Intelligence and Terrorism News
Indonesia looks to buy warships, submarines from Russia, Germany
Jan 5, 2006, 5:44 GMT
Jakarta - Indonesia is exploring to buy several new warships from Russia and attacks submarines from Germany in an attempt to boost the country's inferior sea defence capability, a local media report said Thursday.
The Ministry of Defence is currently negotiating with Russian officials for three new warships, which could include a corvette, a destroyer and a frigate, worth at about 335 million dollars, the Jakarta Post reported.
'We are approaching the Russians to explore the possibility of buying the warships and a sea-transport helicopter. I expect that within the next two months there will be a definite outcome on the matter,' the Post quoted Lieutenant General Sjafrie Sjamsuddin, the ministry's secretary-general, as saying.
However, Sjamsuddin said, any warship purchases from Russia were unlikely to be made any time soon, because of the government's limited ability to pay.
The country is expected to spend about 28 trillion rupiah (2.83 billion dollars) this year on military spending, up from the 2.36 billion dollars earmarked in 2005. Most of this year's budget will be used to procure Navy and Air Force equipment.
Indonesia is awaiting delivery of two new corvettes in 2007 and 2008, bought from the Netherlands in a 2004 deal.
The defence budget in Indonesia, the world's fourth most populous nation, is considered relatively low compared with smaller neighbours Thailand and Malaysia.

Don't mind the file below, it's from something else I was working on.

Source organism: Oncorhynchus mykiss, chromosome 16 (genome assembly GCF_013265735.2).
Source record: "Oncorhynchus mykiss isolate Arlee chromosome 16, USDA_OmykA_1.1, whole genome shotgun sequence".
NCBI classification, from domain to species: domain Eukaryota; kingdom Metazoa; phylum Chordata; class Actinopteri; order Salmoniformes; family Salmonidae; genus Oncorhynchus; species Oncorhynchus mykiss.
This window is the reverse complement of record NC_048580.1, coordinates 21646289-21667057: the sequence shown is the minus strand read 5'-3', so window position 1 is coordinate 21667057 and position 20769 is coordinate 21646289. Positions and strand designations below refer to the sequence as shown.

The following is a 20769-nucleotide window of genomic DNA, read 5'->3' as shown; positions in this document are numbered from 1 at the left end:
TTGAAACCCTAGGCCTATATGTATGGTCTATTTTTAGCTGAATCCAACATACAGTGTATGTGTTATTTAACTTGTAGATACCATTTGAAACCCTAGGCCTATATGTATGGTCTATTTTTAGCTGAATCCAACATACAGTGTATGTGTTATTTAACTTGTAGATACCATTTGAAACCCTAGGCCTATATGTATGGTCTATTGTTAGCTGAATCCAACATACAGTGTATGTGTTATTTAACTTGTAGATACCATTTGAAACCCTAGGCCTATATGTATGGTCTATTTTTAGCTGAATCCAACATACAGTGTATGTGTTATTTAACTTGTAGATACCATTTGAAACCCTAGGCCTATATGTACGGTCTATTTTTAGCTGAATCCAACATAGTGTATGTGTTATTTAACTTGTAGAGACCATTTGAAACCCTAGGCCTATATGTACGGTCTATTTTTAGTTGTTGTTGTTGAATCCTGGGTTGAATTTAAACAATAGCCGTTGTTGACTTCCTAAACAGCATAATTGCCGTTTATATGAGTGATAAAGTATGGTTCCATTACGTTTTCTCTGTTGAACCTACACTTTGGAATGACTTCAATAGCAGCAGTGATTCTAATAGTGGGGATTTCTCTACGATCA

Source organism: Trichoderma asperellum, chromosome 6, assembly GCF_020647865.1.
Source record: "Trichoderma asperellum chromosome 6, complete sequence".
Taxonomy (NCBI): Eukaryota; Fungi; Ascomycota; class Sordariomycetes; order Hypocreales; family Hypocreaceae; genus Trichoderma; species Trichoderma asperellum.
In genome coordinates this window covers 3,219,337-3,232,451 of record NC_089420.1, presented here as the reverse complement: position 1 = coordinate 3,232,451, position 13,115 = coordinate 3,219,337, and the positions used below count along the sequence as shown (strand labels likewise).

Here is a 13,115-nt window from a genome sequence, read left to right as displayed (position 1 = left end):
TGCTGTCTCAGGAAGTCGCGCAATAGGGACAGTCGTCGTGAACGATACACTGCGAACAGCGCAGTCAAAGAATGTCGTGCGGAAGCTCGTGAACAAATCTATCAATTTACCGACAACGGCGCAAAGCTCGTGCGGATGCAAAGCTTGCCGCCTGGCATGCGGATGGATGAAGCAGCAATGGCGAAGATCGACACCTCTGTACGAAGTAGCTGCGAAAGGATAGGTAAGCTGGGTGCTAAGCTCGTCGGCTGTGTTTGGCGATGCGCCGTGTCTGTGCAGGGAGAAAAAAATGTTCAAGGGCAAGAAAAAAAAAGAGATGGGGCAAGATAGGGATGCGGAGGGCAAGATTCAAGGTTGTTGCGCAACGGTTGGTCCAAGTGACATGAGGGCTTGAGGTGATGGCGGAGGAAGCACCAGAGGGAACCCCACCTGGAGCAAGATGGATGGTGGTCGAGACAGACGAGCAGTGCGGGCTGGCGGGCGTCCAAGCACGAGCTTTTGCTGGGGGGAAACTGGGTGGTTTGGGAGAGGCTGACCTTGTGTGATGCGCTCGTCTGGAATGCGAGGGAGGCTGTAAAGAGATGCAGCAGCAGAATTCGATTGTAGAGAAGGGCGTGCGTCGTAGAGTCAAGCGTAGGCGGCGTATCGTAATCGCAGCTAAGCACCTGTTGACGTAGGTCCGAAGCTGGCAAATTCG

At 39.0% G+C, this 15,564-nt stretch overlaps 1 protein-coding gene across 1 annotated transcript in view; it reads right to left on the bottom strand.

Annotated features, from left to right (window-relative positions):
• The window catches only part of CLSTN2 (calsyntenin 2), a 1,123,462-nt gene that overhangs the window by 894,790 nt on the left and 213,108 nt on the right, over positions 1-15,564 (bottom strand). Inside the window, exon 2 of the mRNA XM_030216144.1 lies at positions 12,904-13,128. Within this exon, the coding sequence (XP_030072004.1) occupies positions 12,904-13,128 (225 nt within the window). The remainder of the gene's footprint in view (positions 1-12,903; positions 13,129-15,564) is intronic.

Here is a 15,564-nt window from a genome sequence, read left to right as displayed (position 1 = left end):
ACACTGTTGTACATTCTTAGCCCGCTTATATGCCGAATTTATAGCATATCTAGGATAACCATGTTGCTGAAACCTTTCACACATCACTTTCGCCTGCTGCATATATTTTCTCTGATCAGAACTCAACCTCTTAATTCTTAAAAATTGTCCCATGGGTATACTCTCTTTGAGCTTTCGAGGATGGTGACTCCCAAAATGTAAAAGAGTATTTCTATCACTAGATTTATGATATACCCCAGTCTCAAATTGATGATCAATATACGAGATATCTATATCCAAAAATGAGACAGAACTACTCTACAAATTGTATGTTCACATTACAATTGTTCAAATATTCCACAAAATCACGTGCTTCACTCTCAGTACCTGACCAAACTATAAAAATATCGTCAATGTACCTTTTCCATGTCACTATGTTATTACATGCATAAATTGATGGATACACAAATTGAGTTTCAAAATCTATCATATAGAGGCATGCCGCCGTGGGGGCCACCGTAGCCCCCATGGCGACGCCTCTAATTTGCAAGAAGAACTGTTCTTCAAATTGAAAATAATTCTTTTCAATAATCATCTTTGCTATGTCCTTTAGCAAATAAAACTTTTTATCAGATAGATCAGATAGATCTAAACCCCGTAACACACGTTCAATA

Apart from warships, the country is also planning to buy two or three deep-water submarines. Germany is the first country option for the shopping, considered one of the world's best producers of kilo-class submarines.
'We are planning to buy two or three kilo-class submarines between 2007 and 2009. We haven't decided on the country yet, but our best bet is currently Germany. But due to the budget constraints, we are also looking at other countries,' Sjamsuddin said.
Indonesia has so far only two diesel-powered submarines - the Cakra and the Nanggala - for its 3.2 million square kilometres of coastlines and seas.
Indonesia's military equipment has been steadily deteriorating, partly as a result of arms embargo imposed by the United States since early 1990s, on grounds of the country's poor human-rights record. Washington only lifted the ban last November.© 2006 dpa - Deutsche Presse-Agentur